The National Institute of General Medical Sciences has awarded a grant to Berman Institute faculty member Holly Taylor, PhD, MPH, along with Hopkins colleagues Daniel Barnett, MD, MPH, and Lainie Rutkow, JD, PHD, MPH, to work on a four-year project entitled Ethical Standards to Improve Local Response Capacity to Infectious Disease Events.
“In the event of a natural or manmade infectious disease outbreak, we will rely on local health department staff to organize and implement the appropriate public health response,” says Taylor. “It is essential that we find out what competing ethical obligations local health department staff are concerned about to address any barriers to their willingness to respond.”
Taylor explains that the project is two-fold; one aspect is to characterize local health department officials’ perceptions of their legal and ethical obligations during an infectious disease outbreak. The second aspect of the project is to take the characterized findings and identify tensions between ethical obligations, legal standards and self-reported willingness to respond in events of outbreak, in order to develop the ethically sound guidance document for local health departments.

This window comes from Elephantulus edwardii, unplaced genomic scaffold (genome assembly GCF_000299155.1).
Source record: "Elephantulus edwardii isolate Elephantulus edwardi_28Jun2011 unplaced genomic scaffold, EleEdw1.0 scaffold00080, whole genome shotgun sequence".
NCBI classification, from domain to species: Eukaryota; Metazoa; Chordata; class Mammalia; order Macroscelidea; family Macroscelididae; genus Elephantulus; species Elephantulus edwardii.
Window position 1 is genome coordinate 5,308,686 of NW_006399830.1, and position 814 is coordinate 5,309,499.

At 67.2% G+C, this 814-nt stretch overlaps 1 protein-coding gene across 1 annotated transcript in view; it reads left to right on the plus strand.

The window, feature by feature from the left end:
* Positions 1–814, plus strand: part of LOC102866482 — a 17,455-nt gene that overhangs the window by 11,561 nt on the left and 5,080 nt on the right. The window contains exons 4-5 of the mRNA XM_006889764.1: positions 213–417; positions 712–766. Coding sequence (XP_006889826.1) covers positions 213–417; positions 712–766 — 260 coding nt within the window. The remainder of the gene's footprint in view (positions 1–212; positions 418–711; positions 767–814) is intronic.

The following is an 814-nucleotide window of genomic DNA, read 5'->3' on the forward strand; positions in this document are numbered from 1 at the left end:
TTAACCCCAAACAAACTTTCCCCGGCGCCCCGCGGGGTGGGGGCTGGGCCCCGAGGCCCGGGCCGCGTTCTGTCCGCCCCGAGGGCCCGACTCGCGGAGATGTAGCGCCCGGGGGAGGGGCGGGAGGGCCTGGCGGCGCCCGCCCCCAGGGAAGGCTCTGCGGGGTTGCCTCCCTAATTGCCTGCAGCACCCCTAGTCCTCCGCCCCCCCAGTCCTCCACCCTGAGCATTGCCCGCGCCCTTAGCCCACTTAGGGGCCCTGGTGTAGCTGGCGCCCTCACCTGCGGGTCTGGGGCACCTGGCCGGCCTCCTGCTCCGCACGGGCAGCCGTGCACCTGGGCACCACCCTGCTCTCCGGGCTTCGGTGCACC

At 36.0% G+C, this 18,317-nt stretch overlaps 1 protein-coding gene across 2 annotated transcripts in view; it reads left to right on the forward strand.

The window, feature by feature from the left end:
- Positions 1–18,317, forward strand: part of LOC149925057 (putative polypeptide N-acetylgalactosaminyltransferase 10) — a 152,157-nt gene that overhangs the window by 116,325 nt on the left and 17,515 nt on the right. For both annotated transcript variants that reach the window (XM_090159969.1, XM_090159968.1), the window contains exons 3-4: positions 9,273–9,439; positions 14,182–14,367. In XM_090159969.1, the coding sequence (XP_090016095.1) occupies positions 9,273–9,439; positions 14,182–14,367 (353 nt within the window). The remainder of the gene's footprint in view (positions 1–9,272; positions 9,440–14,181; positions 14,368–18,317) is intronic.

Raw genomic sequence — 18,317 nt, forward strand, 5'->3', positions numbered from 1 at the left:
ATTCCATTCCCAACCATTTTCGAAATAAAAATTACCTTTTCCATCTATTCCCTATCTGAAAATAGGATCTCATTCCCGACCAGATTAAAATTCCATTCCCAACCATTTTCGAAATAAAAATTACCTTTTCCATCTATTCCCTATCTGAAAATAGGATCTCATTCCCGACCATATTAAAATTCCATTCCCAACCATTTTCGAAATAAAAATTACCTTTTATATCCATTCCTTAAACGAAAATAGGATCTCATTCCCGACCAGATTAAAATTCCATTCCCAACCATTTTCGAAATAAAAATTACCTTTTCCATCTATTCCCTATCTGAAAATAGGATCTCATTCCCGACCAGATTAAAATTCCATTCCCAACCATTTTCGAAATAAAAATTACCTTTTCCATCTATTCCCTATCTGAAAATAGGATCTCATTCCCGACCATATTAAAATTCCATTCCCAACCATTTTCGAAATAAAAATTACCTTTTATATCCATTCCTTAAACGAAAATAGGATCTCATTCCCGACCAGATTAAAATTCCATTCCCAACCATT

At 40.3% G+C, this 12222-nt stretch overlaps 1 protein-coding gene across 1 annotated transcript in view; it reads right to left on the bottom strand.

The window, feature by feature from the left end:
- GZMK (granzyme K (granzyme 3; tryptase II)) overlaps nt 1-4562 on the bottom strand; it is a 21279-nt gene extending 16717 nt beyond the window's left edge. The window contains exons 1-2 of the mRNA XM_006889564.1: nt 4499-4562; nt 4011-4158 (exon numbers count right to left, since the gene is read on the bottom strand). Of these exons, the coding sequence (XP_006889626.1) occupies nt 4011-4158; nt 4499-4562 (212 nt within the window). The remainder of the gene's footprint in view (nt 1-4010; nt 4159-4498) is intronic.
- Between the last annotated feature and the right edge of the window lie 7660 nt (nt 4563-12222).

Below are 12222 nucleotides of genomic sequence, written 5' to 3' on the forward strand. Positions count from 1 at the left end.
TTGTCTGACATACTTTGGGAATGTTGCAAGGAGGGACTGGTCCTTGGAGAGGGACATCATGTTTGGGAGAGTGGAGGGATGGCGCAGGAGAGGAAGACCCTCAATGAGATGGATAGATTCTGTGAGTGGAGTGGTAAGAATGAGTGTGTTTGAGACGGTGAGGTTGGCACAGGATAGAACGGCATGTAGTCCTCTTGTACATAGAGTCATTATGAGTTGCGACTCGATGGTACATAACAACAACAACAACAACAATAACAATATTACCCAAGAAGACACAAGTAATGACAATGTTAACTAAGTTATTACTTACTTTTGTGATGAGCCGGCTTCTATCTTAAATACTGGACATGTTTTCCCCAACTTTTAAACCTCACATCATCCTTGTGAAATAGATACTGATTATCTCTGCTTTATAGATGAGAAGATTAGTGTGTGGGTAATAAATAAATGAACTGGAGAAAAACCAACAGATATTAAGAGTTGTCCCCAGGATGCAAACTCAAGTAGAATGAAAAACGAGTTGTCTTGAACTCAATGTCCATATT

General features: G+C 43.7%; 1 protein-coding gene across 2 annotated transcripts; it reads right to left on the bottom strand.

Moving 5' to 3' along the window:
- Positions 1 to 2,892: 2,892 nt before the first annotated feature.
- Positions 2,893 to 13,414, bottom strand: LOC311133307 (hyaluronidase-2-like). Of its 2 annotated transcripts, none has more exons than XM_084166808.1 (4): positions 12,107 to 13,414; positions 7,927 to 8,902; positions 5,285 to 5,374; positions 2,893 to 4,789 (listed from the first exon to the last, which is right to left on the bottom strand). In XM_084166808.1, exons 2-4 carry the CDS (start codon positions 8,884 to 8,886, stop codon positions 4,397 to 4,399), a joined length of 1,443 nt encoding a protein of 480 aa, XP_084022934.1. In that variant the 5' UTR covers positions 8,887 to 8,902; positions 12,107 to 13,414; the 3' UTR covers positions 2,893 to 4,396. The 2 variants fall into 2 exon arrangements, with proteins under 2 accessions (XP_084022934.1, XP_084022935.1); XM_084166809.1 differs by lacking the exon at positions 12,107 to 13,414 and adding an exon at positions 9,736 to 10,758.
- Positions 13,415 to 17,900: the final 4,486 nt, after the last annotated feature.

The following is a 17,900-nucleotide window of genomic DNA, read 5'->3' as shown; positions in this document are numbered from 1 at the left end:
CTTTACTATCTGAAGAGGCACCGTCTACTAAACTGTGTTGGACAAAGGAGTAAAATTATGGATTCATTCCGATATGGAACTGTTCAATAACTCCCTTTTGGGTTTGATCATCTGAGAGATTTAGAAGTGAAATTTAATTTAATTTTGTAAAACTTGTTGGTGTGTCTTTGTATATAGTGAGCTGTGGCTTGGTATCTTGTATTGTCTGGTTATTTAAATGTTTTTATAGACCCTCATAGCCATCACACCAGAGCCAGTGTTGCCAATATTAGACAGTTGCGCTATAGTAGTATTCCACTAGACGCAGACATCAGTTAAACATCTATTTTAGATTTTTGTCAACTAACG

“My colleagues and I hope the results of our efforts will enhance the ability of leaders in local health departments to guide their workforce in the event of a future pandemic or bioterrorist event,” Taylor says.
Public Health in Your Pocket
Johns Hopkins Bloomberg School of Public Health
Professor and Director of the Institute of Biomedical Ethics
University of Zurich
What is an ethical ACO?
Accountable care organizations (ACOs) are expected to play a key role in the attempt to increase the cost-efficiency of health care delivery while maintaining or improving quality and equity of patient care. Performance measures and incentives are used as managerial tools to move towards these aims. The presentation will explore how these tools can be used in an ethically acceptable way, and outline framework conditions for an “ethical ACO”.
Monday, February 11, 2013, 12:15pm – 1:30pm
W3008, Johns Hopkins Bloomberg School of Public Health, 615 N. Wolfe Street, Baltimore, MD
Open to All | Lunch Provided